Tyre Nichols died of blunt force injuries to the head after he was beaten by Memphis police during a January arrest, an autopsy report released Thursday showed. The autopsy said the manner of death was homicide. It described multiple contusions, brain injuries, cuts and bruises to the head and other parts of the body.
Nichols was Black, as were the five police officers fired and charged with second-degree murder and other counts after his death. They pleaded not guilty Feb. 17.
Nichols was stopped by police Jan. 7 for an alleged traffic violation and was aggressively pulled out of his car by officers. An officer shot at Nichols with a stun gun, but Nichols ran away toward his nearby home, according to video footage released by the city of Memphis and other police records.
Officers who were part of a crime-suppression team known as Scorpion caught up with Nichols and punched him, kicked him and slugged him with a baton as he yelled for his mother.
After the beating, officers stood by and talked with one another as Nichols struggled with his injuries while he was on the ground, video showed. One officer also took photos of Nichols as he was propped up against an unmarked police car, video and other records showed.
Nichols was taken to a hospital in an ambulance that left the site of the beating 27 minutes after emergency medical technicians arrived, authorities said.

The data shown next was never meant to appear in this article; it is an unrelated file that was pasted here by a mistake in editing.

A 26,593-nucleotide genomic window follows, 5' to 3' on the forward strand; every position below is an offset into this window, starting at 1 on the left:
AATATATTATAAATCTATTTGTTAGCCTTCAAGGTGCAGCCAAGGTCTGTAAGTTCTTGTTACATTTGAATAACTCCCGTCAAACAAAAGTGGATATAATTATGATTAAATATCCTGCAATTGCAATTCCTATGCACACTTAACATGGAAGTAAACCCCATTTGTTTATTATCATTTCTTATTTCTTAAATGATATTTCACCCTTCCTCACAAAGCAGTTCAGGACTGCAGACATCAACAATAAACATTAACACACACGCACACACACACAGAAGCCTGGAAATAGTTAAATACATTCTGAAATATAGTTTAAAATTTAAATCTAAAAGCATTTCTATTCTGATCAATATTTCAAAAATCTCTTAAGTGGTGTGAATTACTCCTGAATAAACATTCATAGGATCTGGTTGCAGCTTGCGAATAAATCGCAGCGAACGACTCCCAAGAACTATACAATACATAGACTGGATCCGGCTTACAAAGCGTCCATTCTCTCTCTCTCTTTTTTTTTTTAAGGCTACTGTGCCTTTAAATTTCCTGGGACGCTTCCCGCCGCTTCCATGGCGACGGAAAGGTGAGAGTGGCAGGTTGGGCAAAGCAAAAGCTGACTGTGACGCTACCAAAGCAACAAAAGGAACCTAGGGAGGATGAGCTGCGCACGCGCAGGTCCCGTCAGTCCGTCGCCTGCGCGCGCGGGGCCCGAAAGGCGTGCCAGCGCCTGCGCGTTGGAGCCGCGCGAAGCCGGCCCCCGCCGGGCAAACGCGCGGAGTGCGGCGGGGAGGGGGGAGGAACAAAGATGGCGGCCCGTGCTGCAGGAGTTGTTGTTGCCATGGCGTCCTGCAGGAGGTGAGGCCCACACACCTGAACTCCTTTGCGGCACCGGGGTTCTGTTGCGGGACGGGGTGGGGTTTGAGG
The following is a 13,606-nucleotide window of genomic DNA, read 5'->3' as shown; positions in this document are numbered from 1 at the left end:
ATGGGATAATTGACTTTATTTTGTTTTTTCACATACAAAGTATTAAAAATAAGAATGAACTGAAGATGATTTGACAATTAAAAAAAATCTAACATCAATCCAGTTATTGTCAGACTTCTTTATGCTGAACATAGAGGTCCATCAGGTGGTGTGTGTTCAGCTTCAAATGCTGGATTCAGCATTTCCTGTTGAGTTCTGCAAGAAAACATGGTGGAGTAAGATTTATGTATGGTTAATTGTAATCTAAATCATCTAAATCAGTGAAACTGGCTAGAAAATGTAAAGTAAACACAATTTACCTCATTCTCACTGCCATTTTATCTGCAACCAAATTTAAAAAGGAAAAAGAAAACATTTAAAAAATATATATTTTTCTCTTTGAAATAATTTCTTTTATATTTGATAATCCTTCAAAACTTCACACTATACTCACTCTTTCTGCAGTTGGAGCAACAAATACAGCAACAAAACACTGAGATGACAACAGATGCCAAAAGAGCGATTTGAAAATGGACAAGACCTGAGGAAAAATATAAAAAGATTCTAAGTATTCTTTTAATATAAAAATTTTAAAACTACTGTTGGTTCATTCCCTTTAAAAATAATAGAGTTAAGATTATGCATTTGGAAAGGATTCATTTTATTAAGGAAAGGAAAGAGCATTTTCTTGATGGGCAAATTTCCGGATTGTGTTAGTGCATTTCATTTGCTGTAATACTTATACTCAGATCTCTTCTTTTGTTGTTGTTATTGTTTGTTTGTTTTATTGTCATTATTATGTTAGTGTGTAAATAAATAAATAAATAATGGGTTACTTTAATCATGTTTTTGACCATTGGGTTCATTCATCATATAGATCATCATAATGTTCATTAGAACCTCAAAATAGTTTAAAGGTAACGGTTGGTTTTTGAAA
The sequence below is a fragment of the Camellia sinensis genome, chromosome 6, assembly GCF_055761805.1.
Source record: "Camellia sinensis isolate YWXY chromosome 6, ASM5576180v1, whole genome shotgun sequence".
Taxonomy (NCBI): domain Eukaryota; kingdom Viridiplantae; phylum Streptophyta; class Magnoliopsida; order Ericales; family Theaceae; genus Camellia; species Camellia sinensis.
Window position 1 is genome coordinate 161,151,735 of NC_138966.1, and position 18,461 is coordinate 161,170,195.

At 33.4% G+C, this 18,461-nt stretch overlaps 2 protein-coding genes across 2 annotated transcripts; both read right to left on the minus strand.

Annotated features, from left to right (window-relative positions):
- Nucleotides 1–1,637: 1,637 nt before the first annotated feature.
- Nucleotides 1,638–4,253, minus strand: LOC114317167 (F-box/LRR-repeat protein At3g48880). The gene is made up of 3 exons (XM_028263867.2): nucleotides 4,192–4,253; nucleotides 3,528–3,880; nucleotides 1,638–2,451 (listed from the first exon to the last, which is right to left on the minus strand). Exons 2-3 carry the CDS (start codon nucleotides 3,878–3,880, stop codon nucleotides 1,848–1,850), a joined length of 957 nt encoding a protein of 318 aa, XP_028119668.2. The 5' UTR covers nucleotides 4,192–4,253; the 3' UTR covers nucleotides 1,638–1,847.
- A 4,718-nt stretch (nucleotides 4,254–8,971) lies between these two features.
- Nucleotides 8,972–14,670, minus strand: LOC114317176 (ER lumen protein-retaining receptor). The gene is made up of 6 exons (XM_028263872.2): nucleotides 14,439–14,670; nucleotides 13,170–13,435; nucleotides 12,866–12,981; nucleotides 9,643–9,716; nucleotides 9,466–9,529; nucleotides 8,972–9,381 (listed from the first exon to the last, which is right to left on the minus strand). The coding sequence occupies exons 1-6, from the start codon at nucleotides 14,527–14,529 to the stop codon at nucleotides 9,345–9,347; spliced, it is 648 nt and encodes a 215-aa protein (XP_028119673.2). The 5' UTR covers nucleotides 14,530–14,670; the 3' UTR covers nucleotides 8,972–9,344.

Nichols, 29, died three days later. His funeral was held Feb. 1.
Police said Nichols had been suspected of reckless driving, but no verified evidence of a traffic violation has emerged in public documents or in video footage, and Memphis Police Chief Cerelyn “CJ” Davis has said she has seen no evidence justifying the stop or the officers’ response. She disbanded the Scorpion unit after Nichols’ death.
In addition to the five Black officers fired and charged with murder, one white officer who was involved in the initial traffic stop has been fired. That officer will not face charges for his role in Nichols’ death. Another officer who has not been identified also has been fired. An additional officer retired before he could be fired.
Three Memphis Fire Department employees who were at the site of the arrest have been fired. Two Shelby County sheriff’s deputies who were there were also suspended.
Nichols’ family, their lawyers, community leaders and activists have called for changes within the Memphis Police Department concerning issues related to traffic stops, use of force, improving transparency and other policies. The city council has passed an ordinance ending traffic stops based solely on a single secondary violation, such as an improperly places license tag.
Nichols’ mother has filed a $550 million federal lawsuit against the city, the police department and police chief Cerelyn “CJ” Davis. The city has declined comment on the lawsuit.
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